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The KHOU-TV Collection - News Clips, April 15 - 22, 1968

Houston Metropolitan Research Center

Sound | 1968

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  •  Marriages/Treadway, 04/22/68: A government official criticizes Harris County Clerk R. E. Turrentine’s plan to hire a Pentecostal minister to issue marriage licenses and perform matrimonial rites in his office. The Reverend Arthur Lee Pozzie would clock out to perform a ceremony, and marriage fees would go towards the building fund for his church. Turrentine reportedly decided to hire the minister after justices of the peace came out against legislation that would allow the clerk’s office to perform marriages and collect the resulting fees. The Harris County Commissioners Court unanimously rejected Turrentine’s proposed hire at first. Turrentine did not relent, threatening a court order. The court finally approved the hire in June after Turrentine made his request for the eleventh time.  
  •  Underground Wrap, 04/22/68: KHOU reporter Mark Hepler teases an underground shopping center next to the Buffalo Bayou 
  •  Homicide, 04/22/68: Homicide detectives question a shirtless man 
  •  Car & Bayou, 04/22/68 
  •  2-Alarm Fire, 04/22/68: Firefighters extinguish a house fire 
  •  Burg Shot, 04/18/68: Law enforcement investigate a burglary at the Pontiac City dealership 
  •  Phone Strike, 04/20/68 Demonstrators picket outside the Southwestern Bell building, accusing the company of attempting to entice union members to work despite the ongoing strike. In April 1968, some 200,000 Communications Workers of America telephone employees went on a nationwide strike after the Bell System refused to agree to general wage increases. The strike lasted 18 days, with the Bell System agreed to a raise in wages and benefits. 
  •  Road Construction, 04/19/68: KHOU reporter Ron Pierce talks with a government official about attempts to improve a two-lane highway. Conducting the interview on the road in question, the pair ironically hold up traffic to make their point.  
  •  Teenage Floater, 04/18/68 
  •  Welch on March, 04/15/68: Houston Mayor Louie Welch rejects critical remarks made  
 
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This film from KHOU-TV Channel 11 in Houston contains a series of short news segments that would have aired as highlights to news stories. Many are silent and would have been voiced over by the anchorperson during a live broadcast. The titles for each segment are the originals created by KHOU-TV. The clips on this reel all date from April 15 to 22, 1968. This series includes news segments about a hiring dispute between the Harris County Clerk’s Office and justices of the peace, the Communications Workers of America, and the anniversary of the Texas City disaster.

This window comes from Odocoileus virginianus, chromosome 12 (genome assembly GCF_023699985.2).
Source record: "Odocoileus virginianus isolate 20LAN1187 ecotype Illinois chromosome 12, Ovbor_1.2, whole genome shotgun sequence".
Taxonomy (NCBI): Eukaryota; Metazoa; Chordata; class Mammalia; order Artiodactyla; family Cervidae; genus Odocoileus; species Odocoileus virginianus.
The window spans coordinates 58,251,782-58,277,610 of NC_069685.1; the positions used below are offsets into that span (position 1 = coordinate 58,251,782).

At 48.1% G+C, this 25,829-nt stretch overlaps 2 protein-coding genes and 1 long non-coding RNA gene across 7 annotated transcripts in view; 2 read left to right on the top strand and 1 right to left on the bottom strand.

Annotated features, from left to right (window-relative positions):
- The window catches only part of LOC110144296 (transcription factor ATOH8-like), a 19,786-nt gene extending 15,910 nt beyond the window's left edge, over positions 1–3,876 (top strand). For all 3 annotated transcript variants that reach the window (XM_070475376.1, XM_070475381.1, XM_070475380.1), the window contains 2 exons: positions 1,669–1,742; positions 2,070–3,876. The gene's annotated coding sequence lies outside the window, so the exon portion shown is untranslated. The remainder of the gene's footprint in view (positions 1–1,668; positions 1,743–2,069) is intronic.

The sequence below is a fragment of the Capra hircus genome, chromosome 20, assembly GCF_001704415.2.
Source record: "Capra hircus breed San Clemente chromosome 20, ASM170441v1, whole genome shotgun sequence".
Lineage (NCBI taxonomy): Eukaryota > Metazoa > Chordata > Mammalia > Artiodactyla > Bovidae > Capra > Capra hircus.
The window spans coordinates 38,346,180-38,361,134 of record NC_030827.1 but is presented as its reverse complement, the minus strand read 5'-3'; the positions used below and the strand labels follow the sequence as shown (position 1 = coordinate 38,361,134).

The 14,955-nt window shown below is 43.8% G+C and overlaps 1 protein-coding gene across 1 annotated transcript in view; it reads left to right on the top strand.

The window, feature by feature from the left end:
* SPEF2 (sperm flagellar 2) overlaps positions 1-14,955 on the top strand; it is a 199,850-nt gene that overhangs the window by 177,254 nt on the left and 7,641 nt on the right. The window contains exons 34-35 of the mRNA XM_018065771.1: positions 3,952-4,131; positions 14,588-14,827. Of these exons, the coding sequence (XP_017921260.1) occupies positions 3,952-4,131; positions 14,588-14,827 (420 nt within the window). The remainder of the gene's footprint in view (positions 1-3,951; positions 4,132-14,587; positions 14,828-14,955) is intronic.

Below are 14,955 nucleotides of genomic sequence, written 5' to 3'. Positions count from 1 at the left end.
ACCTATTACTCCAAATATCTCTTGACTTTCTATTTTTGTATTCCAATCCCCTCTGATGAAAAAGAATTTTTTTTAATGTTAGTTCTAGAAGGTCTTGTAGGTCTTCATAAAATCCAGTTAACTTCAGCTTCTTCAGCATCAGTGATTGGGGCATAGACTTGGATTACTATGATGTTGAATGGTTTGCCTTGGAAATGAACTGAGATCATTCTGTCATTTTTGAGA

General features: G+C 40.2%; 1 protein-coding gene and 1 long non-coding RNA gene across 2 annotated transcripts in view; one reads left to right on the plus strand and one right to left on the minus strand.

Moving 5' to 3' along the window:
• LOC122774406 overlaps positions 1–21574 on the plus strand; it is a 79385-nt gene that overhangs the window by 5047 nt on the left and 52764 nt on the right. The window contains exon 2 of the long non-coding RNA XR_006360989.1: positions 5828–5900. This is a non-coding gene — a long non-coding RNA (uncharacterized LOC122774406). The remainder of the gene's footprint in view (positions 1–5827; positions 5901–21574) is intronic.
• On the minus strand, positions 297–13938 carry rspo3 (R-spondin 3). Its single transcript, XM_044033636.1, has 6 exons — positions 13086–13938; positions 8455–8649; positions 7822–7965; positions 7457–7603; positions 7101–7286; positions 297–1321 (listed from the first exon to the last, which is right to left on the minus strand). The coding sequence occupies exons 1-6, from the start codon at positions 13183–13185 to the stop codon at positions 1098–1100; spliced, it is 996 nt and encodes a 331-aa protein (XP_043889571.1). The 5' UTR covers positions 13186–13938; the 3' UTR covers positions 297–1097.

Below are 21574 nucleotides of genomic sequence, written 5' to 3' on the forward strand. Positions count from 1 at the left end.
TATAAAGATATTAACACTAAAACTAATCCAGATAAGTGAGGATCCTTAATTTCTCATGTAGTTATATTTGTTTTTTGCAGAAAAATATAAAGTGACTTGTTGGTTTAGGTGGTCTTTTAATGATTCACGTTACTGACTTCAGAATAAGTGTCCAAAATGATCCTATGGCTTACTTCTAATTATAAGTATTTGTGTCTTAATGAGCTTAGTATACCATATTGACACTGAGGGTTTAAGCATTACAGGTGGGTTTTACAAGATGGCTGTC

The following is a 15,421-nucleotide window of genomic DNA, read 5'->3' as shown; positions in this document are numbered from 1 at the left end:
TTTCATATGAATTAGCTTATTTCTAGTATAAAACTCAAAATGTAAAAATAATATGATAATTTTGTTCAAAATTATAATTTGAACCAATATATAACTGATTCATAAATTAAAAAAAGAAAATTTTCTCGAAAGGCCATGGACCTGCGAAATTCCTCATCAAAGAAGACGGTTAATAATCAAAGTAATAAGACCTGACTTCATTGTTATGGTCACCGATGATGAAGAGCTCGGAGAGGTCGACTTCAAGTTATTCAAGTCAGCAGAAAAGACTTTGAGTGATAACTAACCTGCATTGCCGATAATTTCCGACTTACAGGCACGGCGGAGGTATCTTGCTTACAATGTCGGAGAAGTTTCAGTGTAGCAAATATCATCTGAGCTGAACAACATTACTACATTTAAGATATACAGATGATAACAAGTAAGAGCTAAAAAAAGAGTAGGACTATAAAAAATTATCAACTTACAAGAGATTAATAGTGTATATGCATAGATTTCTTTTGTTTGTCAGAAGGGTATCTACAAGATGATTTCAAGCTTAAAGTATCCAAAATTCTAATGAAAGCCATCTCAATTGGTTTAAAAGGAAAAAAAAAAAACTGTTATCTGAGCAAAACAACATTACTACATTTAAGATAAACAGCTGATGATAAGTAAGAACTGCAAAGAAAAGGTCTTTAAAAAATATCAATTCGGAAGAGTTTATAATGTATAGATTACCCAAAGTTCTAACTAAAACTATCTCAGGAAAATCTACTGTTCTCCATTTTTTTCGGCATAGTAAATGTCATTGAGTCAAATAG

The digital preservation of this collection was made possible by a grant to the Texas Archive of the Moving Image and the Houston Public Library from the Texas State Library and Archives Commission and the U.S. Institute of Museum and Library Services.
 
Many more films from the KHOU-TV Collection are available on the Houston Public Library Houston Area Digital Archives website.
Politician Louie Welch was born in Lockney, Texas, on December 9, 1918. He received a degree in history from Abilene Christian College, now Abilene Christian University.
 
Welch began his political career in 1950, serving four terms on the Houston City Council. He unsuccessfully sought the Houston mayoral office three times before being elected to the position in 1963. Houston grew immensely during Welch’s five terms as mayor, from the population topping one million people to the opening of the Astrodome in 1965 and the Houston Intercontinental Airport in 1969. 
 
His tenure, however, was not without its controversy. A 1967 conflict between police and Texas Southern University students created a rift between the local administration and many of Houston’s African Americans. Welch’s reputation also came under fire during his last term over his relationship with well-known crime leaders, leading to suspicions about how his second mayoral bid was financed. 
 
In 1985, Welch ran for mayor again, campaigning in opposition to the extension of job protection rights to homosexuals employed by the city government. He lost to incumbent Kathy Whitmore. 
 
Welch died from lung cancer on January 27, 2008, in his Harris County residence. He was 89.
On the morning of April 16, 1947, a fire broke out within the hold of the SS Grandcamp while docked at a pier in Texas City. Crew were loading the vessel with ammonium nitrate—a chemical used in explosives and fertilizer—at the time. The nearly 2,300 tons of cargo detonated at 9:12 a.m., producing an initial blast that could be heard 150 miles away. Flaming debris caused a chain-reaction of additional fires and explosions on nearby ships as well as neighboring chemical storage facilities and oil refineries. The fires were not extinguished until April 18. In total, 581 people died and more than 3,500 were injured. The disaster prompted the first class action lawsuit ever filed against the US government. Congress ultimately granted $17 million in compensation to 1,394 victims in 1955. The port was subsequently rebuilt to only handle oil products. The explosion remains the deadliest industrial accident in US history.